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John Mackey, the co-founder and CEO of Whole Foods, takes an approach to business that some might find unorthodox. Rather than worrying exclusively about the bottom line, Mackey considers what’s best for his employees, supplier and customers when making decisions for his business.
Mackey, who was one of four keynote speakers at this year’s ProMAT trade show which was held last week at Chicago’s McCormick Place Convention Center, said there is more to business than quarterly earnings and dividends for shareholders.
“Great companies have a great purpose,” Mackey told the several thousand material handling professionals who gathered to hear his remarks. He described the kind of “conscious capitalism” Whole Foods and other progressive companies adhere to as their business model.
Accountable to Stakeholders, Not Just Shareholders
For Whole Foods, the driving purpose is improving the health of people, food and the planet. Similarly, Google’s purpose is to unlock information for its users. And Apple Computers excels at creating devices that let people optimize technology. And Southwest Airlines has the objective of opening up air travel to the masses.
Companies such as these don’t just hold themselves accountable to their shareholders, but to a larger group of stakeholders in the company that includes workers, customers, communities and suppliers.
Companies need to be concerned not just with their employees productivity, but also with their happiness, according to Mackey. That’s because happy workers lead to happy customers, which leads to more word of mouth about the business, which in turn leads to more business and a stronger company.
“It’s all interdependent,” he said during his address Tuesday. “It’s all one big system.”
‘Firms of Endearment’ More Likely to Succeed
Mackey said the business model in which only profit-driven, hard-edged businesses succeed was outdated. Today, “firms of endearment” — which are deeply admired by their stakeholders — are far more likely to succeed and prosper in the long run. That’s why many of these companies — including Apple and Google, as well as his own — have performed far better than stock indexes.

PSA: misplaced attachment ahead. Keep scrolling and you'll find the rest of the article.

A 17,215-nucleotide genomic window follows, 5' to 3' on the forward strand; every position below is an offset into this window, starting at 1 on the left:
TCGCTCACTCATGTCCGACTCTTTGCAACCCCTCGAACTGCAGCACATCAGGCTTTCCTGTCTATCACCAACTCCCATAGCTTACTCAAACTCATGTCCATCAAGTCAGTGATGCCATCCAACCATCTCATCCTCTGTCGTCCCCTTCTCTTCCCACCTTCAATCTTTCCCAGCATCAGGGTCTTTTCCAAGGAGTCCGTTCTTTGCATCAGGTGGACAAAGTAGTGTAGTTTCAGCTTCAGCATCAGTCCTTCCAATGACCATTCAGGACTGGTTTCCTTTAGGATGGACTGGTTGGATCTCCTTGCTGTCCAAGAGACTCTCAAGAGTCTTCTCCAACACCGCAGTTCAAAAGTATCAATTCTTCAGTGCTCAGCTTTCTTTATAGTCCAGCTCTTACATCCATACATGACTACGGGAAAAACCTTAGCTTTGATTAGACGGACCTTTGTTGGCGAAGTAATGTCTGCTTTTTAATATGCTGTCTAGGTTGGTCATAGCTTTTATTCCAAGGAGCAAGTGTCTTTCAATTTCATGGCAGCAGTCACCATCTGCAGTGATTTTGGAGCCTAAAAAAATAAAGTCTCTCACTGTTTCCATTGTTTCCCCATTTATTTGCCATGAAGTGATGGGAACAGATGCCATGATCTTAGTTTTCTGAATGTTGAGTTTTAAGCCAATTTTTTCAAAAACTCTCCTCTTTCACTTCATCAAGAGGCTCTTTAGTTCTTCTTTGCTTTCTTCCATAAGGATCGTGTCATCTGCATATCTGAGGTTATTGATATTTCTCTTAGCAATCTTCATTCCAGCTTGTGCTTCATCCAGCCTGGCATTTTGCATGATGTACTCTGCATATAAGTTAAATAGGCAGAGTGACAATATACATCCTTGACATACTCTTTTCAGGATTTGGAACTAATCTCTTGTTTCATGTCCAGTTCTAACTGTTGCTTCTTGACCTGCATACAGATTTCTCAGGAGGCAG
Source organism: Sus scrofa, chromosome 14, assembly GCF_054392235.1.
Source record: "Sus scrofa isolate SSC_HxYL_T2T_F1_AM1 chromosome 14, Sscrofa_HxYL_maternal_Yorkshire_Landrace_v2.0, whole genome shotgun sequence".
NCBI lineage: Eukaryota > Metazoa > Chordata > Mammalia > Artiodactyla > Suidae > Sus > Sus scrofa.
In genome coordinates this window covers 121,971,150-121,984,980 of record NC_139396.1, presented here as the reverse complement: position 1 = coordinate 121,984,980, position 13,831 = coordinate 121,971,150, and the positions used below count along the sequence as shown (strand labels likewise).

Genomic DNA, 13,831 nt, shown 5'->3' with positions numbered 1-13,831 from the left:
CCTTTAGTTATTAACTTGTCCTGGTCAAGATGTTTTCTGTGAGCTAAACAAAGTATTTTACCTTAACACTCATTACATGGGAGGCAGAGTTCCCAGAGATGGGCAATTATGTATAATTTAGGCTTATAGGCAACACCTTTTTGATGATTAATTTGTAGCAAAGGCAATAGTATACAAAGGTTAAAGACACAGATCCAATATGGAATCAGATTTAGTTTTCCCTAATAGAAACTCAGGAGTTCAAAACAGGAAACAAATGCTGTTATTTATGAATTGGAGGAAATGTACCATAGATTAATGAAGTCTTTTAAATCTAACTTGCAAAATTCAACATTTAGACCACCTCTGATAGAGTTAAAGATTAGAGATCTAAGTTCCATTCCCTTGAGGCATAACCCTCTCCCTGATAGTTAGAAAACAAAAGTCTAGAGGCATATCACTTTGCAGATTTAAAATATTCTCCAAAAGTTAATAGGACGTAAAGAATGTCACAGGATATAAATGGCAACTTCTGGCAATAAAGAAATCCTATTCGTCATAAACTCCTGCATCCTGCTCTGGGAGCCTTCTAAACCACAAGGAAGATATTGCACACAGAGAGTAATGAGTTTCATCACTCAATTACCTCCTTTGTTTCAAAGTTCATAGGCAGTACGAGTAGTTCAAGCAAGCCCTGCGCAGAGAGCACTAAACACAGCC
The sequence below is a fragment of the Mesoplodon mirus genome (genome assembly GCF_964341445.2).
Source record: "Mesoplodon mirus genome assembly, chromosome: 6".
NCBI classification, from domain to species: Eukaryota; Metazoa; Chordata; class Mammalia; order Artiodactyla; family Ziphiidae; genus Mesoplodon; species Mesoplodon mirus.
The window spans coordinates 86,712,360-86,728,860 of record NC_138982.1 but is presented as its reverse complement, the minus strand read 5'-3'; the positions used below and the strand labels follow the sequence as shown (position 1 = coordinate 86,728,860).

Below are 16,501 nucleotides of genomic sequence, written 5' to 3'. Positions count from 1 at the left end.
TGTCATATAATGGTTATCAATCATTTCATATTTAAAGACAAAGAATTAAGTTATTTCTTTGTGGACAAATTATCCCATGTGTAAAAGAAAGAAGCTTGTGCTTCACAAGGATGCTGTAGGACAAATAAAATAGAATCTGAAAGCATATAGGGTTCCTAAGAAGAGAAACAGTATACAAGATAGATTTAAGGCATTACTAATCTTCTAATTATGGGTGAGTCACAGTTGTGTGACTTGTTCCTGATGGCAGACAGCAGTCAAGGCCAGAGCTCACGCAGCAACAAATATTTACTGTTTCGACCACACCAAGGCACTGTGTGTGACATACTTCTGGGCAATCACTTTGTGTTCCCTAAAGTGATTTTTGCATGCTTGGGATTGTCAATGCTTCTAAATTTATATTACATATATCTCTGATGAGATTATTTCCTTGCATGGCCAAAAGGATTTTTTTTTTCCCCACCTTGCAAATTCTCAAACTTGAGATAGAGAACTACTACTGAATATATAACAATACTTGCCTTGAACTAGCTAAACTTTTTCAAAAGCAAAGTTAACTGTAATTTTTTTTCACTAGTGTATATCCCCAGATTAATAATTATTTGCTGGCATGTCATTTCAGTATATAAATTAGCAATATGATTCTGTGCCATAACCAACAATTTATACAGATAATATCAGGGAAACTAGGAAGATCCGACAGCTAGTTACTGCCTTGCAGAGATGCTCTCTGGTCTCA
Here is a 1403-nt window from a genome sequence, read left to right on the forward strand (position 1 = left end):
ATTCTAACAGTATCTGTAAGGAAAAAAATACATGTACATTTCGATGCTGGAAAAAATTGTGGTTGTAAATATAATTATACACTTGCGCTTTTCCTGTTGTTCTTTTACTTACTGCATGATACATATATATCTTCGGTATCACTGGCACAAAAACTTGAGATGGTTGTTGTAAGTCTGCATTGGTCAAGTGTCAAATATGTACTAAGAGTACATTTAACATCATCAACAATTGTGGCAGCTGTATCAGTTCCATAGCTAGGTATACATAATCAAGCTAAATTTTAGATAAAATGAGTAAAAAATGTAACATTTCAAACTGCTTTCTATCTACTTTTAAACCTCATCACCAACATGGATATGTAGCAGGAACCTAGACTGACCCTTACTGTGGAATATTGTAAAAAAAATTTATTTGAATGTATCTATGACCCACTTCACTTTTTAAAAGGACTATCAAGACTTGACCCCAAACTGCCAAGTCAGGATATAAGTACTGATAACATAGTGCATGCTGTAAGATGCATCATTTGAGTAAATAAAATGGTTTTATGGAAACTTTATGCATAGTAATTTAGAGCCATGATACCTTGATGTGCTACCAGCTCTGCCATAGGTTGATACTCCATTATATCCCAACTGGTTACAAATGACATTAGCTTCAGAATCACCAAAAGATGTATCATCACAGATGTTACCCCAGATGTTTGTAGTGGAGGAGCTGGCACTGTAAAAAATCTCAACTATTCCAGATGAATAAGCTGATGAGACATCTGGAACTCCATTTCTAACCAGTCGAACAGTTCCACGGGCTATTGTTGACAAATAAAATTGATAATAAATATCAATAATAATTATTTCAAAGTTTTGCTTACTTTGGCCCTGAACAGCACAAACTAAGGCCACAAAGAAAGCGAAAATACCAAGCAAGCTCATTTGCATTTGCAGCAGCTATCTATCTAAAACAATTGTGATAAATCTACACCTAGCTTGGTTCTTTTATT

“There’s not this tradeoff,” Mackey said. “When you are good to your employees and customers, that leads to better customer satisfaction and financial performance.”
Apple Co-Founder Steve Wozniak Also Speaks
Besides Mackey, other keynote speakers at ProMat 2015 also included Apple Computer co-founder Steve Wozniak, who advised attendees to take their great ideas to people who could find a way to make money with them.
“Find some engineers that rally think outside of the box,” said Wozniak, who is credited with building Apple’s first computer. “Engineering involves such careful thinking and problem solving. Engineers are very goo at — if you have a plan for a product — going home and coming up with better ideas for it than if you just had your own (idea) coming from business school.”
“At a large company, the most important thing is the product line that is bringing in the revenues for the company,” he said. “It can’t be tampered with. But you’ve got to be ready to change so that you’re not the one that gets disrupted. You need a lot of engineers that build the products and do the task over and over. But you also need a few of the inventor types. And they should be close to the CEO.”
Wozniak also advised veteran material handling professionals to pay attention to what younger people are liking.
“(The late Apple co-founder) Steve Jobs did this and I do, too,” Wozniak said. “Stay in touch with kids. They have clues as to where the world is going next.”